But it didn't seem to be much of a "school". It seemed they are more of an organization to test you for certification and arrange for you to work on walls for the state with an expert so you can gain experience, and go for the next certification in which case you have to live out there. As far as them teaching I understood they didn't...???

I also think it kind of defeats the purpose that you need 3 client refferences for basic retaining walls.

What level have you made it to so far?

4Russl5
12-06-2009, 06:05 PM
I am working on my 'Journeyman' certification. There are five tests for walls, then styles of coping. The main test is timed. You have to take down and rebuild 8'(or 7') of 4' tall fence in 8 hours which must include a new foundation, two through stones at 18" in height and coping. I did the "boot camp' and passed. Over half of the people failed. I took my assistant the next year and he passed, again over half failed. It is very humbling work. The goal is to be able to build and bill at a reasonable rate to your client while providing them with a product that lasts hundreds of years.
There are many workshops around the country. I was just up in Ontario for the Canadian Dry Stone walling Asssociations Festival where they had 4 outstanding instructors, testing for certification with the GBDSWA, and the upper level people(me included) worked on a structure known as a 'Scottish Black house'.
The Conservancy isn't perfect. But it is an opportunity to learn how to build properly with stone, applying dry stone masonry techniques, with a master builder, gain certification, and meet other people who love stone. I support them 100%.
Dan Snow & Chuck Eblakar are your part of n.y./Vermont, and they teach workshops regularly. Check their websites.
Building structurally with stone is complicated. Yet there are only five rules. Skip a rule and you have an ordinary pile of stones. Apply them consistently and you have structures that will last generations that are easy to maintain and assets.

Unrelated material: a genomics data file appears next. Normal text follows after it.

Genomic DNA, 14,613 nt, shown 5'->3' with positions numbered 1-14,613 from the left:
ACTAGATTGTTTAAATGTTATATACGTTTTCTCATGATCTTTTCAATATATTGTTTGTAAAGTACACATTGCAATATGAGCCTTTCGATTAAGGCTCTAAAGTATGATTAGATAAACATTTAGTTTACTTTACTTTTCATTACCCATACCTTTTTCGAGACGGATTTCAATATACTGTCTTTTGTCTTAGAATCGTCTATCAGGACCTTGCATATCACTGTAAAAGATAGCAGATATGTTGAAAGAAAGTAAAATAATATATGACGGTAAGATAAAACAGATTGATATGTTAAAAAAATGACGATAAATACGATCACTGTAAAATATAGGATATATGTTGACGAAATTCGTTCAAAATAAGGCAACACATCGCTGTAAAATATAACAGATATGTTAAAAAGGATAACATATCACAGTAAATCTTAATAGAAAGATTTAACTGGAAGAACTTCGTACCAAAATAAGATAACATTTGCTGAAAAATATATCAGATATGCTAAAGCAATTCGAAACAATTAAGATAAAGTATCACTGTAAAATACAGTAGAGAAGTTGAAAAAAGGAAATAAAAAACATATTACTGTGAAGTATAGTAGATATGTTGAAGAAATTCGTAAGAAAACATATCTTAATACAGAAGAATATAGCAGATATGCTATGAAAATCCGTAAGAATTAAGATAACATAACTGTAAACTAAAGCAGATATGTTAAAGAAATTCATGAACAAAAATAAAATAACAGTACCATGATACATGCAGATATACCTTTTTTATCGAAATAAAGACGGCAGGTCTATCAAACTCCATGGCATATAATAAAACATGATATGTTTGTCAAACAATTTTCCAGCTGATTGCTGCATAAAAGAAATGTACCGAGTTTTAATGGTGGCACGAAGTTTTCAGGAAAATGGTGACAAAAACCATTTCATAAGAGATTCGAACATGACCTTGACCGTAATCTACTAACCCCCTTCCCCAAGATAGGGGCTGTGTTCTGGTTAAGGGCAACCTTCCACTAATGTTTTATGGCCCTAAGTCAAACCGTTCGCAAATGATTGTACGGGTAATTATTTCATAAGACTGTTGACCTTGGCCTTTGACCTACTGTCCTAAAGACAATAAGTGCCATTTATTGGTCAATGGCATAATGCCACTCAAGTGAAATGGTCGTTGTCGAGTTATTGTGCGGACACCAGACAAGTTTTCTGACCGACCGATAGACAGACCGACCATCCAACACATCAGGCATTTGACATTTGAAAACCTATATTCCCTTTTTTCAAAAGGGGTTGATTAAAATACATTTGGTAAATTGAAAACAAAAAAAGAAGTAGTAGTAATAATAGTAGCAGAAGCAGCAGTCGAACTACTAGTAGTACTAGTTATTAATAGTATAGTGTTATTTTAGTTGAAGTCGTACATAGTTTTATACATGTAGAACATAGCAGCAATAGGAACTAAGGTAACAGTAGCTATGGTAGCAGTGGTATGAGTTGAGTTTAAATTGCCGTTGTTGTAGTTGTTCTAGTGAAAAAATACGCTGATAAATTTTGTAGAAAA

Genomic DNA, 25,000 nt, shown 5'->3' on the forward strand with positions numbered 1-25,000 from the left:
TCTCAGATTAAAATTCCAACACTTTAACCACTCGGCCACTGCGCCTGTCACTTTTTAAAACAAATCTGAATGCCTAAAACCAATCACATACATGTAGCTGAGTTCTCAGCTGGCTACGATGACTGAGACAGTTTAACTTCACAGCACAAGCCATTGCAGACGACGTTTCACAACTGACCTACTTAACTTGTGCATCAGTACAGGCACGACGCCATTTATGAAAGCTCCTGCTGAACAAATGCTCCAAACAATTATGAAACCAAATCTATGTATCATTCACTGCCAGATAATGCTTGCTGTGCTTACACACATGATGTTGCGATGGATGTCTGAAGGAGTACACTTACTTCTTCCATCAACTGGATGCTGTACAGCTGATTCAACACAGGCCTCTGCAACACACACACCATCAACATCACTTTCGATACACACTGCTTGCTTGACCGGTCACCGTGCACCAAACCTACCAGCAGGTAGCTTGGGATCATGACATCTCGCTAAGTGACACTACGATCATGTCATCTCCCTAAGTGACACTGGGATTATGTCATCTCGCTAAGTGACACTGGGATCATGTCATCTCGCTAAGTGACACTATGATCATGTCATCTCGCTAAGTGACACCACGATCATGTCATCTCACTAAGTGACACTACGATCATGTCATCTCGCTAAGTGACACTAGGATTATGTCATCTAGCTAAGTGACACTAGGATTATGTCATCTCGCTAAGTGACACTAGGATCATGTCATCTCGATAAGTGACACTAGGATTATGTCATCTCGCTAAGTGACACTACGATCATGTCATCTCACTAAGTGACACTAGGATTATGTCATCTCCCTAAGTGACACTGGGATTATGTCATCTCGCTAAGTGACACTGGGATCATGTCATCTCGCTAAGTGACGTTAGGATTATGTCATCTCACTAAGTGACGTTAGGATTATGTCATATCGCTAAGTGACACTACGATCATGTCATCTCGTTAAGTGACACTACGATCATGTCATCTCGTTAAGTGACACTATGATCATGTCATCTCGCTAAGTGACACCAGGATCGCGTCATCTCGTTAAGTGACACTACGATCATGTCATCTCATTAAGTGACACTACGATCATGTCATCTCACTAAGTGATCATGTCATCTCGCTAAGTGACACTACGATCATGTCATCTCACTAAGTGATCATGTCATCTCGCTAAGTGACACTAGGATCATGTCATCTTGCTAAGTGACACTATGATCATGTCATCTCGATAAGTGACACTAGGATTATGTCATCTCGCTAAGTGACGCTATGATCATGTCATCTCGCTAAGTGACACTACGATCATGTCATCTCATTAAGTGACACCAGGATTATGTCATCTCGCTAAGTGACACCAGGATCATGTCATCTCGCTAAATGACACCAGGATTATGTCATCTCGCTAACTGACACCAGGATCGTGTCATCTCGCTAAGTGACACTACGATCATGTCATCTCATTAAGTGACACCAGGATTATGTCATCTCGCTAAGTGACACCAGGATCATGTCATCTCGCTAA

You can submit images of your work for review for testing back there but it is a hassle.
We did it for our 'radius wall' test..... take images of both sides of the fence at EVERY COURSE, and above, until completion. It is a drag. Way easier to test in beautiful Shaker Village Kentucky with the Instructors present marking their sheets.

Good luck on your path.

Down load the pdf's from the GBDSWalling Associations site. It is the best source to build properly to. All the books are too generalized, good and helpful, but.....

4 seasons lawn&land
12-06-2009, 06:51 PM
I have been waiting for the 2010 workshop schedule to come out. I also have to call and find out where the training courses will be. The site says there are training courses around the country "upon request". I guess they are seperate and more involved than the workshops, and paying.

I dont think the site mentions the boot camp any longer. Do they still do that?

4 seasons lawn&land
12-06-2009, 07:26 PM
scanning the GBDS site and had to post this pic

4Russl5
12-06-2009, 07:48 PM
Your hooked!
Check out the Stone Foundation also. They are great. Marenakos here in Wa. does a workshop called StoneFest, www.stonefest.org . I have helped out with it for the last 2 years.
They do the 'boot camp' during the week they do the walling competition. You won't regret spending the time or money on learning. Just make sure you are in great shape, well hydrated and focused on your goals.